In a previous life I was a manager in a very large North American technology company. The pace was rapid and the environment was robust. If you messed up (and we all do) the feedback from senior folk was generally rapid and fairly explicit. We had a VP from the US who liked to kick bins around. This was pretty scary, but it was a great environment to learn and grow. The feedback was clear, but so were the objectives. Decisions were made and stuff got done. The feedback also came upwards. If I messed something up for my team, made a poor decision or forgot to communicate nobody much was shy. Sometimes I got shouted at, but I always knew what my team thought of me.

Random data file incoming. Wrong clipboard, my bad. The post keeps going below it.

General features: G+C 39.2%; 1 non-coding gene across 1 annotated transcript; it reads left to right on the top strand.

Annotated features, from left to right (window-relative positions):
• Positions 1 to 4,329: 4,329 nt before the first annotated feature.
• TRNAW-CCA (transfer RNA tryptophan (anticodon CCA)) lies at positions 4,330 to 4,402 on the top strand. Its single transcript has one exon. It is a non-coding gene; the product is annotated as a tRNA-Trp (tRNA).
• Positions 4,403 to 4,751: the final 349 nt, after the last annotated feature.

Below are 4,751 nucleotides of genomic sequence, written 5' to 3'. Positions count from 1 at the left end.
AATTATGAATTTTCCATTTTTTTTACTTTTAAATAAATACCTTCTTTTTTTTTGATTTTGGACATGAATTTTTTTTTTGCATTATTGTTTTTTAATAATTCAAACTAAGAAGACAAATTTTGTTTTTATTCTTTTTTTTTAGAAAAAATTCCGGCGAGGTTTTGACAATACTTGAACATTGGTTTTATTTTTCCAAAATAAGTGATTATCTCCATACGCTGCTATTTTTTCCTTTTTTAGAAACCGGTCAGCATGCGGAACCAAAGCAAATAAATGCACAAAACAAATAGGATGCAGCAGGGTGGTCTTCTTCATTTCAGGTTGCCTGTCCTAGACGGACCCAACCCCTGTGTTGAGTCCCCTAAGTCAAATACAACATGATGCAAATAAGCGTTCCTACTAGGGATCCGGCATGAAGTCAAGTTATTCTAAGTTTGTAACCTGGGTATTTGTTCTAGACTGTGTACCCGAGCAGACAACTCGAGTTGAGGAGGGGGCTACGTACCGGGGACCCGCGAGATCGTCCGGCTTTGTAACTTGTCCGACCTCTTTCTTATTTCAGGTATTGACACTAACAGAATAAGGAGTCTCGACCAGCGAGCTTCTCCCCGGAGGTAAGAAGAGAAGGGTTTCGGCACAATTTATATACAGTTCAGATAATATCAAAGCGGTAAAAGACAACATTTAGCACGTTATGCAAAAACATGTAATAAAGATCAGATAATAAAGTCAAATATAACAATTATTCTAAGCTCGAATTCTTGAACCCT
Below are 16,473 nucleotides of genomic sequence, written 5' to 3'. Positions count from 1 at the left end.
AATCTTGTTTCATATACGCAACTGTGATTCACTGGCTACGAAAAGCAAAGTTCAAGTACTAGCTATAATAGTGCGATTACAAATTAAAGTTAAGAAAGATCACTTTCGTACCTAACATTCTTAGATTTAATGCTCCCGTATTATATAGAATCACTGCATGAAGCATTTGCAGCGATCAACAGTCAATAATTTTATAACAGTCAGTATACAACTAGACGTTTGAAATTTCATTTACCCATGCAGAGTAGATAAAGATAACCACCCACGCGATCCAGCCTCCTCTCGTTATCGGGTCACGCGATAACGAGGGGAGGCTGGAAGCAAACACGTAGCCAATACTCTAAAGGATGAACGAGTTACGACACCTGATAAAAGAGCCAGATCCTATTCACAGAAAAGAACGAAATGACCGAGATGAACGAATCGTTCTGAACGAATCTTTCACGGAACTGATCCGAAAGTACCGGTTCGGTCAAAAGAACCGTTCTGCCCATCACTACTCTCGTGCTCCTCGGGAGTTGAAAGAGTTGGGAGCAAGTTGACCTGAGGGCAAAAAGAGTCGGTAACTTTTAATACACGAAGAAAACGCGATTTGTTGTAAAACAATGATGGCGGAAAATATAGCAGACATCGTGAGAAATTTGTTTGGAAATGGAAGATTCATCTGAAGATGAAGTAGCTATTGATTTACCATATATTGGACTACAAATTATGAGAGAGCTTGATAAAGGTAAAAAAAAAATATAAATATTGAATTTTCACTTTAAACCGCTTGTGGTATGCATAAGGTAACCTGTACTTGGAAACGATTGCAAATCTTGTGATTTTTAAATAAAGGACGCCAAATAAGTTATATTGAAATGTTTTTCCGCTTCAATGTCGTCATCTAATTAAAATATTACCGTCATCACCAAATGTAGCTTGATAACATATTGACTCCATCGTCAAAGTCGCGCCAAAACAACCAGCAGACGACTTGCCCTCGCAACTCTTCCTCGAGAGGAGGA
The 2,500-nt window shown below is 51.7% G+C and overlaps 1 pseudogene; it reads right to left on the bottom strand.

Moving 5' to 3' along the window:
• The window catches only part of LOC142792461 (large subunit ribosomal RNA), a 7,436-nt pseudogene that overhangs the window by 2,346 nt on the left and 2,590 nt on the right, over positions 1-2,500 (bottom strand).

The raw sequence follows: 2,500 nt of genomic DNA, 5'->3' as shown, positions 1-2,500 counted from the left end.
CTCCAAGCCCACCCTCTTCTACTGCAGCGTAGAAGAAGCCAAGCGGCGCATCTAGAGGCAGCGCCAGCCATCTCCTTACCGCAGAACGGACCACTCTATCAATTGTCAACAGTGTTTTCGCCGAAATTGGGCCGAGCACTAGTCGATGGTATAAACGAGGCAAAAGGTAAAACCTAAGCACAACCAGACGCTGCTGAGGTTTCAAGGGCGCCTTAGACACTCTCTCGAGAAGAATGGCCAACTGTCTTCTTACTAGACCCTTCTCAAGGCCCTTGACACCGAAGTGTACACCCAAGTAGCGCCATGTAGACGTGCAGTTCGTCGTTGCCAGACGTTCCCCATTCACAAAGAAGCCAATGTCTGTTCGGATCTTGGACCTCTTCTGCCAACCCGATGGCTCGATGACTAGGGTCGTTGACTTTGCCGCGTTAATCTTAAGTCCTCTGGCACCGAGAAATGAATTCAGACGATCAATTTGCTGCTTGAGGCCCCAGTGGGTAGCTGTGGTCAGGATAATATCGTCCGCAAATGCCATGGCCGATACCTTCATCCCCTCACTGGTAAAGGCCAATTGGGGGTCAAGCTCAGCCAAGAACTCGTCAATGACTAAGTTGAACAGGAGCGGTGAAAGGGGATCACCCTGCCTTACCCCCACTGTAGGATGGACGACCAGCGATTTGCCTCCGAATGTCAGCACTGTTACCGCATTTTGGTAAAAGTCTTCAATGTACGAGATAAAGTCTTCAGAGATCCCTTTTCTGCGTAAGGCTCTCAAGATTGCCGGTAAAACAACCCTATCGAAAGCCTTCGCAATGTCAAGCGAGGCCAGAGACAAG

The UK is a much gentler environment, especially in the public sector. Senior people say that they are "not sure that they are entirely comfortable about something" (this means the same as when a US manager comes and kicks your bin). You have to work harder to be sure you're going in the the right direction. Senior managers generally understand the language (otherwise they wouldn't be where they are) but it's tough for new first line managers who don't always perceive a clear direction or clear feedback. Staff tend to treat managers (especially those with fancy titles) with great deference. You need outstanding listening skills to spot when you've messed up and your people are unhappy.
The message of the day is cherish the staff who come and rant at you and value the feedback if your boss kicks your bin.